A diverse group of transportation companies and public stakeholders on Wednesday unveiled a new initiative, the 50x50 Commission, alongside a set of policy and regulatory recommendations to reduce energy used in transportation 50 percent by 2050.
The commission counts members from across the environmental, transportation and energy space, including the Edison Electric Institute, Audi, General Motors, Southern Company and the Natural Resources Defense Council. The policy suggestions they put forth are wide-ranging: encouraging public transit and biking, as well as urging the federal government to pursue research and development on transportation and provide incentives for electric vehicles.
Members say transportation is on the precipice of massive change. They view the coalition as an important collaboration to guide stakeholders into the future.
“We think this is really a once-in-a-century opportunity to redefine, rethink and get on the same page for how we get from Point A to Point B,” said Brad Stertz, director of government affairs at Audi of America. The automaker is a co-chair of the new group.
The group is also a notable effort in the wake of federal leadership. In August the Trump administration proposed a rollback of auto emissions standards and the revocation of a waiver that lets California set stricter rules and targets for electric vehicles. The change in emissions standards threatens to split the U.S. market, if California can keep its waiver, or make the U.S. a laggard compared to policies in other countries.
Stertz said federal re-jiggering of transportation policy hasn’t changed Audi’s electrification plans or those of the rest of the Volkswagen Group. In 2017, Audi pledged that at least 30 percent of its sales would come from electric or partly electric vehicles by 2025. Earlier this month, the company unveiled its first fully electric car, the e-Tron, in San Francisco and partnered with Amazon and Electrify America to expand EV charging infrastructure.
“What we can control is our plan,” Stertz said. “Bottom line is, no matter how it shakes out between Washington and Sacramento, we will continue to pursue this strategy.”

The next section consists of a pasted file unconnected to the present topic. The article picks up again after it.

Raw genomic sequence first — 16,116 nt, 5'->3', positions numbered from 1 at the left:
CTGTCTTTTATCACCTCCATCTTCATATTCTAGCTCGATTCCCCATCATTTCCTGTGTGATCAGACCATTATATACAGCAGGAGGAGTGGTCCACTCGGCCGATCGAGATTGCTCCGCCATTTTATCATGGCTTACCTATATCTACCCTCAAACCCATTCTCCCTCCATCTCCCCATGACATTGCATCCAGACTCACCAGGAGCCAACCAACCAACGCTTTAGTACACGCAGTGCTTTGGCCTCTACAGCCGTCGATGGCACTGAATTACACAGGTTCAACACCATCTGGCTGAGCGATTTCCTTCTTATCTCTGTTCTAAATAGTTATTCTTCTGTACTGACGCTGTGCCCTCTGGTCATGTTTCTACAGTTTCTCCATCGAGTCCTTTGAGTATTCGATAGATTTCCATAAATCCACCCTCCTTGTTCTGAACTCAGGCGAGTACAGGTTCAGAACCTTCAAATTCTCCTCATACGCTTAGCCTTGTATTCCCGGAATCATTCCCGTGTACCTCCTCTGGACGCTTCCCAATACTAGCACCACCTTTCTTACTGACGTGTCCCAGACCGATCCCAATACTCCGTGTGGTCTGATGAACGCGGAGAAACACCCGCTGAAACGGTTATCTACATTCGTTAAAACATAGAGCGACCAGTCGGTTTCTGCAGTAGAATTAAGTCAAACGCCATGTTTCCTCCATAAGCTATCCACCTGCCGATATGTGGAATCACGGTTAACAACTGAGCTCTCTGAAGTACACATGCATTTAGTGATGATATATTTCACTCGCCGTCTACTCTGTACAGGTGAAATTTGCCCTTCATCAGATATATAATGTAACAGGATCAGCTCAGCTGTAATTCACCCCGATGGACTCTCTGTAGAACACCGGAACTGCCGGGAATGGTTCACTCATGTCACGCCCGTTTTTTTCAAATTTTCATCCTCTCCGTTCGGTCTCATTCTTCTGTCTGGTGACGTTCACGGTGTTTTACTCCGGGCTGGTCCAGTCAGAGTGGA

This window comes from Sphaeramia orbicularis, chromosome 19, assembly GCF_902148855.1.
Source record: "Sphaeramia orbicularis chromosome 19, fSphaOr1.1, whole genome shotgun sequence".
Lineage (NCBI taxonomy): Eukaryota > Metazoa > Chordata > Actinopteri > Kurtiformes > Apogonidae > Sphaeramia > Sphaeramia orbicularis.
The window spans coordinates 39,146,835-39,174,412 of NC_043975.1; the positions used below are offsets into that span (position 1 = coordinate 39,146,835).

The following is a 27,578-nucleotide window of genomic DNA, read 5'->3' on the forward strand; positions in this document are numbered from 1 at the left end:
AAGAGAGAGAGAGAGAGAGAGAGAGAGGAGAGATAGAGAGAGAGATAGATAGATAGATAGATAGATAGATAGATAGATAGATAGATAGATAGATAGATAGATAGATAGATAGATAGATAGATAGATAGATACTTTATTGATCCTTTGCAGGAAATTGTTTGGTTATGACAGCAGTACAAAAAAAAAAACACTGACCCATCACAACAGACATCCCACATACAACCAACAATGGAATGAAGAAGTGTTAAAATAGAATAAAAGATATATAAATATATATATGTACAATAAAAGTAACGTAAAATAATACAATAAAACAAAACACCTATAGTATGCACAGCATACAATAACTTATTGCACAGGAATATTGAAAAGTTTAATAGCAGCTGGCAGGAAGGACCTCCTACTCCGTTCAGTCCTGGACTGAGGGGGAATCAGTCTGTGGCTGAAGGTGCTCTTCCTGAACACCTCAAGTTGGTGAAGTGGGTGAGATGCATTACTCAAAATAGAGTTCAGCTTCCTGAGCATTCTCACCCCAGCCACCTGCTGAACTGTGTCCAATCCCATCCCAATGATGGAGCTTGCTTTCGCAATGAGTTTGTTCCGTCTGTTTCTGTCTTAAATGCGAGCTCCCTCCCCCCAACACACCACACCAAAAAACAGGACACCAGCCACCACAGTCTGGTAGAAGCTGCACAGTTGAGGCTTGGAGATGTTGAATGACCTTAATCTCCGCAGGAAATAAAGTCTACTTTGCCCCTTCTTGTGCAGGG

The automotive industry softened on emissions regulations after initially pushing back on revised standards put forth by the Obama administration. Jason Hartke, president of the Alliance to Save Energy, which convened the group, said that conversations on fuel standards "do get complicated, and the devil’s in the details," adding that the commission worked hard to reach consensus.
“We’re strident in [our stance] that those standards need to move forward,” said Hartke. “We definitely don’t want to move backward.”
The group suggests federal policies will be important in helping to push forward many types of research and development for advanced vehicle technologies.
It also integrates the voice of the utility and electricity providers, which group co-chair National Grid said is essential to discussions about charging programs and how electrification will impact load and customer choice.
“Early on it was tempting to think that maybe transportation is something others have to deal with, but in fact — to really achieve the gains we need to in the transportation sector — we believe there’s an incredible opportunity to look at it holistically,” said Terry Sobolewski, National Grid’s chief customer officer.
According to Hartke, the recommendations represent a starting point. With its release, the group is “doubling down” and fostering more collaboration on policy outreach. He said the effort will last years, starting with meetings on Capitol Hill.
“This is not just pulling together a diverse group of stakeholders...it’s getting them aligned around a plan of action that can move the ball and help institutionalize efficiency as more [valuable] in these changes to come,” said Hartke. “In terms of a sector that’s on the precipice of change, I don’t know if there’s any other sector that’s more notable.”